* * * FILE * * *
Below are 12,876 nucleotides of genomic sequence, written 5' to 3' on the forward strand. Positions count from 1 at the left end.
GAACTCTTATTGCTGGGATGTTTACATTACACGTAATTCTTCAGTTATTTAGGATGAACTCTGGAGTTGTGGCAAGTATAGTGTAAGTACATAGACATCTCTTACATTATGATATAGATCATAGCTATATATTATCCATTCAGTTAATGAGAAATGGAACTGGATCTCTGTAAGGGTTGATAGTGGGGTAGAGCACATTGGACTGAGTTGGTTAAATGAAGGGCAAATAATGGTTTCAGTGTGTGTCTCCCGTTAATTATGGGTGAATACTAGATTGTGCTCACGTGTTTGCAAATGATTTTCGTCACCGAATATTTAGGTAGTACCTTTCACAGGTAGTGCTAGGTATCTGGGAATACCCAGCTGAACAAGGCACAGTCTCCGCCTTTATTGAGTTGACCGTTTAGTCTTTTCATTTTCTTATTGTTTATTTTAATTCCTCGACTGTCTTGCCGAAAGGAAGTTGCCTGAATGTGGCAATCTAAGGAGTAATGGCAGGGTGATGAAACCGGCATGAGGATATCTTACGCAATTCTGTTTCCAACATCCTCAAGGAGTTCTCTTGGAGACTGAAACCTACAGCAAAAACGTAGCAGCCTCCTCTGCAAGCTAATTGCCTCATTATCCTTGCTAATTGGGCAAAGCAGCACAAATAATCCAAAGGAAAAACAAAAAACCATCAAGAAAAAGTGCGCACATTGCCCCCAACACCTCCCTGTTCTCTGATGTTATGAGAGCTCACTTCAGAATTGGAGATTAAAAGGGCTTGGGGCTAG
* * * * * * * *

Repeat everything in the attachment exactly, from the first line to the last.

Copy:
Below are 12,876 nucleotides of genomic sequence, written 5' to 3' on the forward strand. Positions count from 1 at the left end.
GAACTCTTATTGCTGGGATGTTTACATTACACGTAATTCTTCAGTTATTTAGGATGAACTCTGGAGTTGTGGCAAGTATAGTGTAAGTACATAGACATCTCTTACATTATGATATAGATCATAGCTATATATTATCCATTCAGTTAATGAGAAATGGAACTGGATCTCTGTAAGGGTTGATAGTGGGGTAGAGCACATTGGACTGAGTTGGTTAAATGAAGGGCAAATAATGGTTTCAGTGTGTGTCTCCCGTTAATTATGGGTGAATACTAGATTGTGCTCACGTGTTTGCAAATGATTTTCGTCACCGAATATTTAGGTAGTACCTTTCACAGGTAGTGCTAGGTATCTGGGAATACCCAGCTGAACAAGGCACAGTCTCCGCCTTTATTGAGTTGACCGTTTAGTCTTTTCATTTTCTTATTGTTTATTTTAATTCCTCGACTGTCTTGCCGAAAGGAAGTTGCCTGAATGTGGCAATCTAAGGAGTAATGGCAGGGTGATGAAACCGGCATGAGGATATCTTACGCAATTCTGTTTCCAACATCCTCAAGGAGTTCTCTTGGAGACTGAAACCTACAGCAAAAACGTAGCAGCCTCCTCTGCAAGCTAATTGCCTCATTATCCTTGCTAATTGGGCAAAGCAGCACAAATAATCCAAAGGAAAAACAAAAAACCATCAAGAAAAAGTGCGCACATTGCCCCCAACACCTCCCTGTTCTCTGATGTTATGAGAGCTCACTTCAGAATTGGAGATTAAAAGGGCTTGGGGCTAG